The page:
The New York-based Committee to Protect Journalists, whose worldwide mission is plainly stated in its name, declared 2014 a traumatic year for members of the news media. This undeniable fact hit home with the beheading in Syria last summer of freelancer Steven Sotloff, whose family lives in Miami-Dade County.
His murder, an act of unambiguous depravity by terrorists of the Islamic State, remains deeply painful, but he was not the only victim of the savagery that has engulfed the embattled terrain of the Middle East.
American freelancer James Foley suffered the same fate as Mr. Sotloff, the two of them being among the 15 journalists who gave their lives covering the war in Syria last year.
According to CPJ, 60 journalists were killed in 2014 while plying their trade in some of the world’s most dangerous places, mostly covering conflicts in war zones ranging from the Middle East to Ukraine to countries in our own hemisphere, like Colombia and Mexico.
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Reporters Without Borders lists 66 similar deaths. Since 1992, according to CPJ, some 1,100 journalists have been killed for doing their jobs in countries around the globe.
Death, of course, is the worst risk, but hundreds of other journalists were also punished in a variety of ways, including imprisonment (220) and exile (456 since 2008), according to CPJ.
For the journalists who suffered these punishments, as well as for those who bravely continue to report the news regardless of the danger and their own vulnerability, the reward comes in being able to inform the wider world about what is happening in some of the darkest corners around the globe.
The work of groups such as CPJ, Reporters Without Borders and, in our own part of the world, the Inter American Press Association is indispensable as a way to help those members of the news media who remain at risk. Their work also helps shine the spotlight on governments that consistently and systematically stifle freedom of expression.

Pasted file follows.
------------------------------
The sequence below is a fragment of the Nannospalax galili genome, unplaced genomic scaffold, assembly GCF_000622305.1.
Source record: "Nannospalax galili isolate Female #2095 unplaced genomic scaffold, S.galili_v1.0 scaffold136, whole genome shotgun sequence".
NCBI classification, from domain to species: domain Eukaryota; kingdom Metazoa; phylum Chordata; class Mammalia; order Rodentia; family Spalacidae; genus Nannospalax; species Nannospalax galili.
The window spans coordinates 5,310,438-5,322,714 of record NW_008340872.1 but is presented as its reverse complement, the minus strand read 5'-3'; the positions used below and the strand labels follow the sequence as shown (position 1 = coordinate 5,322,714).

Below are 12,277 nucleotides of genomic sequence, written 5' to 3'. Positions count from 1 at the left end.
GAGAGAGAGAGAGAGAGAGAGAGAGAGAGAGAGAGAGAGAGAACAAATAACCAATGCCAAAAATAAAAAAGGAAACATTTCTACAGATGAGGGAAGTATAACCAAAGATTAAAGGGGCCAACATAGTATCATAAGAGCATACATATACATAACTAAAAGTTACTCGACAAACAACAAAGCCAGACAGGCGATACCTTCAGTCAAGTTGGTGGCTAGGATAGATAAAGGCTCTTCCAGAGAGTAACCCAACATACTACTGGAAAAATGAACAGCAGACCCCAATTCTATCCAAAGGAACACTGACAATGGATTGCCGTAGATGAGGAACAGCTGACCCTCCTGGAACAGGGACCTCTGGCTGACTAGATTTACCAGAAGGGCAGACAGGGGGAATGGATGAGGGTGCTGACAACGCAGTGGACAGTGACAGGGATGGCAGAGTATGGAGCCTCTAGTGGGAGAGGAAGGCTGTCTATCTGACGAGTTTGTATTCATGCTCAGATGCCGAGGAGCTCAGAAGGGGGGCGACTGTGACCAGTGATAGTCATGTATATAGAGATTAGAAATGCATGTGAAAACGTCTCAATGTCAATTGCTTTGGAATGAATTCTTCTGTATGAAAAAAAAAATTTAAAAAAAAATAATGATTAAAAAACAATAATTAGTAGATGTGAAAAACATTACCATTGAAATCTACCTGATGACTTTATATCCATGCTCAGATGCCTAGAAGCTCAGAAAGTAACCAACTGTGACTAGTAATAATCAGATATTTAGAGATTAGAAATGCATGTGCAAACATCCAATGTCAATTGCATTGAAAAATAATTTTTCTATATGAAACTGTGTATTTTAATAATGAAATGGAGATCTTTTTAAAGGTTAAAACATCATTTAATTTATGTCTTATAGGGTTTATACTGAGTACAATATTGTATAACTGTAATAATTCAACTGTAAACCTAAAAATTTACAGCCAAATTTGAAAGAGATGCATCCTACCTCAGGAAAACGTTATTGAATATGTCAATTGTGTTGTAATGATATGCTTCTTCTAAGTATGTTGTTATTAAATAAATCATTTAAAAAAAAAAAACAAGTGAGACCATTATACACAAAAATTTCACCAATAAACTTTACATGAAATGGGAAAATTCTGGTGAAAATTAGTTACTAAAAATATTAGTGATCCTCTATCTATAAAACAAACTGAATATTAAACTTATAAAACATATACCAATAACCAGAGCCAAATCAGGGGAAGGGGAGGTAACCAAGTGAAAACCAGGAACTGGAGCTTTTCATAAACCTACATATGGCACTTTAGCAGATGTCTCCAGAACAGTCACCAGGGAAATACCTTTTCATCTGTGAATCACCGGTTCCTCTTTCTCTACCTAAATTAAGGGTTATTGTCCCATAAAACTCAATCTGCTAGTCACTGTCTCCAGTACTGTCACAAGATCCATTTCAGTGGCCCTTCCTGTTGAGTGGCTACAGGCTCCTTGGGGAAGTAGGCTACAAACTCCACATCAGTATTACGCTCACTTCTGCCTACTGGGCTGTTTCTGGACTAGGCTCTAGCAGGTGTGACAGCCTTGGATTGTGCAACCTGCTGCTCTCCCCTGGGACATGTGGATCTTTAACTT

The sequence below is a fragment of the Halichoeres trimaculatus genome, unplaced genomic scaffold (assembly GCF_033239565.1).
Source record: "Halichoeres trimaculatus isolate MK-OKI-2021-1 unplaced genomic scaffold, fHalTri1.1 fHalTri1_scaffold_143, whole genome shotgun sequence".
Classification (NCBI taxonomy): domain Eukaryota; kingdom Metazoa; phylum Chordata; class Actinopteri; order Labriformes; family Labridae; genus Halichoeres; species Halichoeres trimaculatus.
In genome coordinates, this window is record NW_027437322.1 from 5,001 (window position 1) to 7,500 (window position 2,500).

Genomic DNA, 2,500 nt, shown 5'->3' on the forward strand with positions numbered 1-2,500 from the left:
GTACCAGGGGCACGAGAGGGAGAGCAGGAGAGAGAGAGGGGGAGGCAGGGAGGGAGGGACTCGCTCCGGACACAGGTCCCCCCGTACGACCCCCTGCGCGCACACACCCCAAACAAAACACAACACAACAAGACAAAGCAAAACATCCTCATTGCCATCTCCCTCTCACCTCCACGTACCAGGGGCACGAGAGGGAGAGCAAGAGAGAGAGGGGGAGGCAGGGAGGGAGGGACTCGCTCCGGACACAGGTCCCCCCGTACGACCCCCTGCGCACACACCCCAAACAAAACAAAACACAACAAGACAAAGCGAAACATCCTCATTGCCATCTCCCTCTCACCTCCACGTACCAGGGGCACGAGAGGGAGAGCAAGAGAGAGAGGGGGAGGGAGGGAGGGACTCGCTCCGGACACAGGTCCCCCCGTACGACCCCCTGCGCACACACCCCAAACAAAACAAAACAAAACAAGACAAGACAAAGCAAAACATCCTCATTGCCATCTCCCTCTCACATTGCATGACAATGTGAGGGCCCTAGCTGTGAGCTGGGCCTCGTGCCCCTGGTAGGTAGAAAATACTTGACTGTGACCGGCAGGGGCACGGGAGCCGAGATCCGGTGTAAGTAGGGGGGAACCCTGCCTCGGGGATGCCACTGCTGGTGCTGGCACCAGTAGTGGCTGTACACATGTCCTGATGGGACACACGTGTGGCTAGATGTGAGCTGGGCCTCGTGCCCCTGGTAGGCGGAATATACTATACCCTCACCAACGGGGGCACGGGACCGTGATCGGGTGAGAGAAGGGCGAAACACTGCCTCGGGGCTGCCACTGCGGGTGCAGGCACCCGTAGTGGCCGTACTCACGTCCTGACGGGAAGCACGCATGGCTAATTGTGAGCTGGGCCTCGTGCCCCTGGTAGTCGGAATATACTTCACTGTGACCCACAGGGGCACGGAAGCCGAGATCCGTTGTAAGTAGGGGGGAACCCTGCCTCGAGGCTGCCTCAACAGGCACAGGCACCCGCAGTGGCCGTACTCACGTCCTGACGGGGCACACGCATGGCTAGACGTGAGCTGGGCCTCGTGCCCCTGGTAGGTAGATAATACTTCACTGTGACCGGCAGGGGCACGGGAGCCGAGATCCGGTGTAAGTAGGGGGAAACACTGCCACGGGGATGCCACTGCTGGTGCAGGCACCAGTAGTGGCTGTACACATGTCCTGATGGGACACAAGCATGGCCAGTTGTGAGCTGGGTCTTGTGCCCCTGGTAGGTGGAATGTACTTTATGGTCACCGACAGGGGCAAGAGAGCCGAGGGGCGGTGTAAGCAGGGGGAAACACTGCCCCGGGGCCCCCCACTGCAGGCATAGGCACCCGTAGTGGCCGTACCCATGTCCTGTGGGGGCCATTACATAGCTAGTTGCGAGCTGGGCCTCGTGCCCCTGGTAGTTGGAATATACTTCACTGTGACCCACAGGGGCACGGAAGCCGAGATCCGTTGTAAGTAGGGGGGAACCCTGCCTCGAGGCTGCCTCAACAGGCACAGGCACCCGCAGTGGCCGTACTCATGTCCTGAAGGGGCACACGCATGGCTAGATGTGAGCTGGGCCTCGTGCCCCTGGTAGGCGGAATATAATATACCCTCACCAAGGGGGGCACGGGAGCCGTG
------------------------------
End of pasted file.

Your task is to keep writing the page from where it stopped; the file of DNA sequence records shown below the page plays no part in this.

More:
In our hemisphere, that means Cuba, which once again this week displayed a heavy hand by detaining the Cuban artist Tania Bruguera and others who planned to gather at Havana’s Revolution Square to take turns speaking about how they would improve their country. This is, of course, no surprise. “The government maintains a media monopoly on the island, which ensures that freedom of expression is virtually nonexistent,” according to Human Rights Watch.
Cuba is in a class by itself in the Western Hemisphere, although Venezuela is not far behind. In countries like Mexico and Honduras, criminal gangs have killed scores of journalists and, at times, virtually silenced the press when it comes to reporting on the activities of narcotics traffickers.
The problems of the U.S. news media are in no way comparable to what happens in these beleaguered countries, but efforts by the federal government to either spy on journalists or intimidate them remain worrisome. These efforts included the Justice Department’s seizure of Associated Press phone records in order to identify the source of a CIA leak.
The lack of a federal shield law to protect reporters remains a perennial problem, and it will not be resolved until Congress decides that the First Amendment needs legislative support in order to fulfill the goal of the Founding Fathers to keep Americans free by letting the news media keep them informed.